Ofgem has now officially brought in its new rules for energy suppliers.
The energy regulator has brought in a new code of conduct designed to aid energy consumers, and eventually ensure energy companies reduce the number of tariffs available to customers to a total of four core options.
Ofgem's new Standards of Conduct are based on three areas, behaviour, information and process.
Suppliers will now have to make sure they conduct themselves in what is deemed as a "fair, honest, transparent, appropriate and professional manner" or else face the risk of sanctions.
Similarly, they must ensure they always provide customers with complete and accurate information, whether over the phone or in written form - this information also has to be conveyed in plain and simple language that is not confusing to the customer.
in regards to process, Ofgem is referring to the ability of customers being able to contact their energy supplier quickly and easily - energy suppliers will now have to ensure they act "promptly and courteously" in their customer service, with the arrangements fully complete and transparent.
Ofgem chief executive, Andrew Wright, said: "The standards of conduct we have introduced require suppliers to go through a culture change in the way they treat consumers.
"They have to make sure they are embedding simplicity, clarity and fairness into all their dealings with consumers to tackle the lack of trust that has blighted the market.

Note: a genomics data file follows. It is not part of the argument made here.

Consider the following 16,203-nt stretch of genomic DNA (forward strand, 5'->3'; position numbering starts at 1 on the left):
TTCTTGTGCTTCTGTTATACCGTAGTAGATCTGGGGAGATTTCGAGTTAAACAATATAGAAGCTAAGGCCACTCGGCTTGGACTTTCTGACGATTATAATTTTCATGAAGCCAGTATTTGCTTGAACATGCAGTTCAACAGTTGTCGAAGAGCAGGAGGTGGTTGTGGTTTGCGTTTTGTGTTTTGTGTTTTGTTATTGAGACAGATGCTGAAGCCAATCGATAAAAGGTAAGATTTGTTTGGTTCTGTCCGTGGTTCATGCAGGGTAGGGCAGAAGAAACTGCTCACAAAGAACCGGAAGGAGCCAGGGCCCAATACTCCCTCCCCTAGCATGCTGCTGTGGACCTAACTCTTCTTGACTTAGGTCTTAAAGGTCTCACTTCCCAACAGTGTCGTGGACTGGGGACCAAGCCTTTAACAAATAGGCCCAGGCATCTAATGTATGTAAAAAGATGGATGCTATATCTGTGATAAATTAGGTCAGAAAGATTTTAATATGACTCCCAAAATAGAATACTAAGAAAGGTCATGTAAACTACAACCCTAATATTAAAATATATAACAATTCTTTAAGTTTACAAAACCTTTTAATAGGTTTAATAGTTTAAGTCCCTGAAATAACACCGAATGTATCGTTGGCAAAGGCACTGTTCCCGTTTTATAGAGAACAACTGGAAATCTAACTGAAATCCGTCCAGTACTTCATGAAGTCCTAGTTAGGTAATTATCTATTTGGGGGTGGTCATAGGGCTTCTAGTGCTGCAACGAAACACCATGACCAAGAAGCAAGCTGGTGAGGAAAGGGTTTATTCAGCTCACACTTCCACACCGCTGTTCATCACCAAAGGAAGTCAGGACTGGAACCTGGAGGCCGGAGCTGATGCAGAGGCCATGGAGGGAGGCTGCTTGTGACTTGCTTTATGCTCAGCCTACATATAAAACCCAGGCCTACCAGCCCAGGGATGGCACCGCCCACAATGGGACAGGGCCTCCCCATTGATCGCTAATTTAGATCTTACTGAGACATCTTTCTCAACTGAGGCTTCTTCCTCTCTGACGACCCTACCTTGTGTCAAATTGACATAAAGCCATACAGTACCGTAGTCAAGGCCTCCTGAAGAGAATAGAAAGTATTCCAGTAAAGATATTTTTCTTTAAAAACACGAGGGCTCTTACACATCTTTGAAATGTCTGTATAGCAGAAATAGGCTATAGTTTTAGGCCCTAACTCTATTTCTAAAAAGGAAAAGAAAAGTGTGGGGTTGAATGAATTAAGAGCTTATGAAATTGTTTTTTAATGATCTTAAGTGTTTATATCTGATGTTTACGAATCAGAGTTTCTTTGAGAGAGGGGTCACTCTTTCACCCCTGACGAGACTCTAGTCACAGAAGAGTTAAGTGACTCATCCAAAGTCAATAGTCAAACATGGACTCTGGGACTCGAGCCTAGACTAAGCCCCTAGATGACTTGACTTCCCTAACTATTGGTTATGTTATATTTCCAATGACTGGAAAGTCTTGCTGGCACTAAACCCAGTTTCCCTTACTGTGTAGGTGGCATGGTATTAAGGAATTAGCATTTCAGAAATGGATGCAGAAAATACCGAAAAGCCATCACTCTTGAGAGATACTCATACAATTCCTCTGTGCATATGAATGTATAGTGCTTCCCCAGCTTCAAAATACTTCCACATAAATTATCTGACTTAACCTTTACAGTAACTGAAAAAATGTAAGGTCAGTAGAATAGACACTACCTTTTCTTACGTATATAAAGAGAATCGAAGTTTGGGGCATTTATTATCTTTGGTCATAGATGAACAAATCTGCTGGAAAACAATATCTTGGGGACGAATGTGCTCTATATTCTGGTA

"The standards of conduct will also enhance consumer protection as they are backed by Ofgem's power to levy fines."
Other key changes are set to occur in the near future, with a timeline in place setting out these changes.
On October 22, 2013, suppliers will be banned from making changes to fixed term tariffs, including bumping up the prices. They will also no longer be able to roll over fixed term contracts without a customers permission.
On New Years Eve, December 31, 2013, energy suppliers will officially only be allowed to offer the four core tariffs per fuel type.
Next year will see further changes including suppliers having to provide bill owners with personalised information on the cheapest tariff available to them and will also see customers on old, 'dead tariffs', transferred to the cheapest variable rate.
Many energy suppliers are already participating in the government's Green Deal scheme, offering energy consumers advice and potential loans on things such as boilers and wall insulation to improve their home's energy efficiency.
With schemes like this and Ofgem's new Standards of Conduct , consumers will have further support in tackling increasingly high energy bills.
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